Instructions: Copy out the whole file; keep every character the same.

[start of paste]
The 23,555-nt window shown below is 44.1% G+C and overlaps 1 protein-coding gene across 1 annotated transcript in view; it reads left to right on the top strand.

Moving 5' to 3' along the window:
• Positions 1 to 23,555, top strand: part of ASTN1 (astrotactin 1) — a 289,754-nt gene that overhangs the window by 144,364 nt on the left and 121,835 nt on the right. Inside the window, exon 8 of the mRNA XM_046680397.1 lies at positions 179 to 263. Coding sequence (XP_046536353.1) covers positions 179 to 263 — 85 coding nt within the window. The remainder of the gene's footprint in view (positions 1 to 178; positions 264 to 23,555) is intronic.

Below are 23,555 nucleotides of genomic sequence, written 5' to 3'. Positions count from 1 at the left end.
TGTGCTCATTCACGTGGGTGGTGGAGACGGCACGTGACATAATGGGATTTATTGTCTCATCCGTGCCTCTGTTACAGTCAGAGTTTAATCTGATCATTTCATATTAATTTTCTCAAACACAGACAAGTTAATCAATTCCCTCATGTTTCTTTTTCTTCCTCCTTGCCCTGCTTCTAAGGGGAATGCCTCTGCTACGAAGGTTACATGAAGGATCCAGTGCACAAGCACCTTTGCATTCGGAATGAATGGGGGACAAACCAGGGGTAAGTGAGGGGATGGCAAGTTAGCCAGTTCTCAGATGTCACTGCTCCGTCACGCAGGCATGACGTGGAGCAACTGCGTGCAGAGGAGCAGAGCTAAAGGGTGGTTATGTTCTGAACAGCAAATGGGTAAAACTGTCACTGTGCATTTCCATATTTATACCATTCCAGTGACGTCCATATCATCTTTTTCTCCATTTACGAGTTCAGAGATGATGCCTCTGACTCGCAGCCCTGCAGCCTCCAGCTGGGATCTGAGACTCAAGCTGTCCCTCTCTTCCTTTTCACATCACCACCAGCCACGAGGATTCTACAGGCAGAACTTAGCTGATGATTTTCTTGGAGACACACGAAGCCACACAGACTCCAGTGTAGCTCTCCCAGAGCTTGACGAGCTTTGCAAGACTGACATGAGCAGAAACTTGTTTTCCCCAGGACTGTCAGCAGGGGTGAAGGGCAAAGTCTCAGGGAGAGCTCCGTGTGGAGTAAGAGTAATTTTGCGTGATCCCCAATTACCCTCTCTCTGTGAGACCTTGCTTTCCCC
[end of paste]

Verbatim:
The 23,555-nt window shown below is 44.1% G+C and overlaps 1 protein-coding gene across 1 annotated transcript in view; it reads left to right on the top strand.

Moving 5' to 3' along the window:
• Positions 1 to 23,555, top strand: part of ASTN1 (astrotactin 1) — a 289,754-nt gene that overhangs the window by 144,364 nt on the left and 121,835 nt on the right. Inside the window, exon 8 of the mRNA XM_046680397.1 lies at positions 179 to 263. Coding sequence (XP_046536353.1) covers positions 179 to 263 — 85 coding nt within the window. The remainder of the gene's footprint in view (positions 1 to 178; positions 264 to 23,555) is intronic.

Below are 23,555 nucleotides of genomic sequence, written 5' to 3'. Positions count from 1 at the left end.
TGTGCTCATTCACGTGGGTGGTGGAGACGGCACGTGACATAATGGGATTTATTGTCTCATCCGTGCCTCTGTTACAGTCAGAGTTTAATCTGATCATTTCATATTAATTTTCTCAAACACAGACAAGTTAATCAATTCCCTCATGTTTCTTTTTCTTCCTCCTTGCCCTGCTTCTAAGGGGAATGCCTCTGCTACGAAGGTTACATGAAGGATCCAGTGCACAAGCACCTTTGCATTCGGAATGAATGGGGGACAAACCAGGGGTAAGTGAGGGGATGGCAAGTTAGCCAGTTCTCAGATGTCACTGCTCCGTCACGCAGGCATGACGTGGAGCAACTGCGTGCAGAGGAGCAGAGCTAAAGGGTGGTTATGTTCTGAACAGCAAATGGGTAAAACTGTCACTGTGCATTTCCATATTTATACCATTCCAGTGACGTCCATATCATCTTTTTCTCCATTTACGAGTTCAGAGATGATGCCTCTGACTCGCAGCCCTGCAGCCTCCAGCTGGGATCTGAGACTCAAGCTGTCCCTCTCTTCCTTTTCACATCACCACCAGCCACGAGGATTCTACAGGCAGAACTTAGCTGATGATTTTCTTGGAGACACACGAAGCCACACAGACTCCAGTGTAGCTCTCCCAGAGCTTGACGAGCTTTGCAAGACTGACATGAGCAGAAACTTGTTTTCCCCAGGACTGTCAGCAGGGGTGAAGGGCAAAGTCTCAGGGAGAGCTCCGTGTGGAGTAAGAGTAATTTTGCGTGATCCCCAATTACCCTCTCTCTGTGAGACCTTGCTTTCCCC